We have excerpted a few snippets of Michael Mace’s excellent and very highly recommended article, “Google logic: Why Google does the things it does,” below:
• In its behavior and vocabulary, Google oozes scientific method. A couple of times recently I’ve heard Google executives say in public, “if you can’t measure it, you can’t improve it.” …That’s a very scientific, rational point of view, but I couldn’t help thinking that if you had said something like that to Steve Jobs, he would have taken your head off with a dull knife. The whole idea of vision at a place like Apple is that you pursue things you can’t fully quantify or measure; that great product design is an art, and the most important changes are the ones you intuit rather than prove in advance.
• Like social networking, mobile was a critical growth area for Google. The threat in mobile was Apple, which was doing a great job of integrating hardware and software to produce superior products. Many people at the time felt Google was destined to play second fiddle to Apple in mobile forever. Then the opportunity came along to buy Motorola… I think the Motorola deal wasn’t just about the patents or about making a profit in device sales. It was about buying insurance against a surprise from mobile device manufacturers, especially Apple. If you think of Google as a company that sets long-term objectives and then runs experiments in pursuit of them, the Motorola deal is just an unusually large experiment along the road to mobile.
• Google is much less effective when its original goal in a market changes. Because of its quick-reaction nature, Google frequently launches projects that seem very important at the time, but later turn out to be not so critical after all. The market evolves, priorities change, maybe a competitor becomes less prominent. When that happens, the Google projects are in danger of cancellation, and nobody likes working on a canceled project. So the teams frequently start iterating on their goals the same way they would on their features. Usually they end up chasing the latest trendy issue in search of a revenue stream and continued existence. That’s usually the road to hell.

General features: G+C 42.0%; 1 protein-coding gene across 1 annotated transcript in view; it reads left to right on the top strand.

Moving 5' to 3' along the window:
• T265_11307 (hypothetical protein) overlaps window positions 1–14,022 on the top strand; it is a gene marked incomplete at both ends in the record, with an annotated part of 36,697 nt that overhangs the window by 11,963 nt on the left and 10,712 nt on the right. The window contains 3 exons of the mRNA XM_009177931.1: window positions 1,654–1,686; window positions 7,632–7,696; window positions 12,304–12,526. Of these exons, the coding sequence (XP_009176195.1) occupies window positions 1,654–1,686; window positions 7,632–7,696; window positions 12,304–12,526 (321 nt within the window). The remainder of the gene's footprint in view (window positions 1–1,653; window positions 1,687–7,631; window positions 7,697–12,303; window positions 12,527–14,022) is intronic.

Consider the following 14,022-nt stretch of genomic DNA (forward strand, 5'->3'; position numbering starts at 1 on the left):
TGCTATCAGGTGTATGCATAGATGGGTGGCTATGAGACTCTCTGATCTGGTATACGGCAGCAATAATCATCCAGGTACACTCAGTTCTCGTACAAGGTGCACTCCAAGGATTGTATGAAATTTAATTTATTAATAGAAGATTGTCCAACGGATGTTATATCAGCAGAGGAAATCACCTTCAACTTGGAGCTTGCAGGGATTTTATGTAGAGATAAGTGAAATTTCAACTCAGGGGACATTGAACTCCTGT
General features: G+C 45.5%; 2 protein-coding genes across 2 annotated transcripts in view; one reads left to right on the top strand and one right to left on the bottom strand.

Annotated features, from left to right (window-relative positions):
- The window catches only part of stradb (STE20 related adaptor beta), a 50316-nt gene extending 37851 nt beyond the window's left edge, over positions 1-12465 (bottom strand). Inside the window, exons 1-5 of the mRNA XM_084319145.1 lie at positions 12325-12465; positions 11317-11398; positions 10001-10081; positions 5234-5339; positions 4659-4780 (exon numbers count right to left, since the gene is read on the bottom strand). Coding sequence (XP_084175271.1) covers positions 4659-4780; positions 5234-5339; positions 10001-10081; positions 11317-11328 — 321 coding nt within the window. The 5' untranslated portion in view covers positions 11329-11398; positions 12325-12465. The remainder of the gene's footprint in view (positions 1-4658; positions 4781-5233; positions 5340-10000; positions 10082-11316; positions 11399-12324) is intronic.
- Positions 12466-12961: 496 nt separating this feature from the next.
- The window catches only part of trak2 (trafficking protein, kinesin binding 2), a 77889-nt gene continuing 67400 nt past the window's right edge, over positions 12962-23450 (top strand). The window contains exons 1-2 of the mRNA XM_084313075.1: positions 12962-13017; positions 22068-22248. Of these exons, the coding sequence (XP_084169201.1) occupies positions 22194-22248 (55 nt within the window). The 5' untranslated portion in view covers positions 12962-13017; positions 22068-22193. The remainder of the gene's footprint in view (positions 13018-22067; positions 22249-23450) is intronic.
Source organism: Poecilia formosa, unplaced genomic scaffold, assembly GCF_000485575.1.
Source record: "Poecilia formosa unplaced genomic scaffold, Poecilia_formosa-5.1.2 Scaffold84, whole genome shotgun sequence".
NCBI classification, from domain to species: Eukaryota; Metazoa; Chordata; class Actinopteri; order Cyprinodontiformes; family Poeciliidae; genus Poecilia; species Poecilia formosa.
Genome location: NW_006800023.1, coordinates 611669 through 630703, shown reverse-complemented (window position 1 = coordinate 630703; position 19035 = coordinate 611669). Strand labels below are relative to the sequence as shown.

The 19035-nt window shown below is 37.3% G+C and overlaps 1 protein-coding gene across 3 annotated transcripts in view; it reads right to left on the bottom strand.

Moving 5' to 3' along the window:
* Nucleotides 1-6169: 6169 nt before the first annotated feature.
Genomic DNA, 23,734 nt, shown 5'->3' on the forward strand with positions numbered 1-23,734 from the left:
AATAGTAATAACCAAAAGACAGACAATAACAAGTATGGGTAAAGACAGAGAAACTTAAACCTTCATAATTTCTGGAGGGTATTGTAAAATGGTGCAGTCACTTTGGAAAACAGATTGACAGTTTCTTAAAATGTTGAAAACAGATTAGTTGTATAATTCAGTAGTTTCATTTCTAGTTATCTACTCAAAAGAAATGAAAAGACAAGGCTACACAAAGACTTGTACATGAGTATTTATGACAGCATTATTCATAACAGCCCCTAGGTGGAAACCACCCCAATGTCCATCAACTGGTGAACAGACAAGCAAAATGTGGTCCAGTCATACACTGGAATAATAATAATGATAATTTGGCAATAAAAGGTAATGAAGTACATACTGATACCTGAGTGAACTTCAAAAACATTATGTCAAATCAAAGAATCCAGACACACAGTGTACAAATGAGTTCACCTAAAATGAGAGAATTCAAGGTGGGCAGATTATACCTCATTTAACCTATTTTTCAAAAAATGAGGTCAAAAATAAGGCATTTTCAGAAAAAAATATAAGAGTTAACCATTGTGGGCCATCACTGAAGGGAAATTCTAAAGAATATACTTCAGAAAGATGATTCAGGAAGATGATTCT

• Google’s strength in science and quick response makes it very fast at incrementally improving the performance and reliability of its products. But that same process makes it almost impossible for Google to lead in features or product ideas that can’t be proved or verified through research. That’s why Google struggles in user experience, creating new product categories, and fitting its products to the latent needs of users… That puts Google at a disadvantage when competing with vision-led companies. The most obvious example of this is Google vs. Apple. When Apple is implementing its strategy properly, it comes up with new product categories faster than Google can co-opt them, and executes them with more taste and usability. As long as Apple can keep moving the bar, Google is forced to play catch-up to Apple’s leadership.
• The iPod wasn’t just a good idea, it was a long series of clever decisions that Apple made in the design of the device, software, store, and ecosystem. They all fit together to make a great music management system. Can Google make a similar series of great, coordinated decisions to create a compelling user need for Glass, or will its glasses just be a technophile toy? I don’t think we’ve seen the answer yet. Until we do, there’s a strong danger that Google is just doing the advanced R&D that some other company will use to make a successful wearable computing device.
Much, much more in the full article, very highly recommended, here.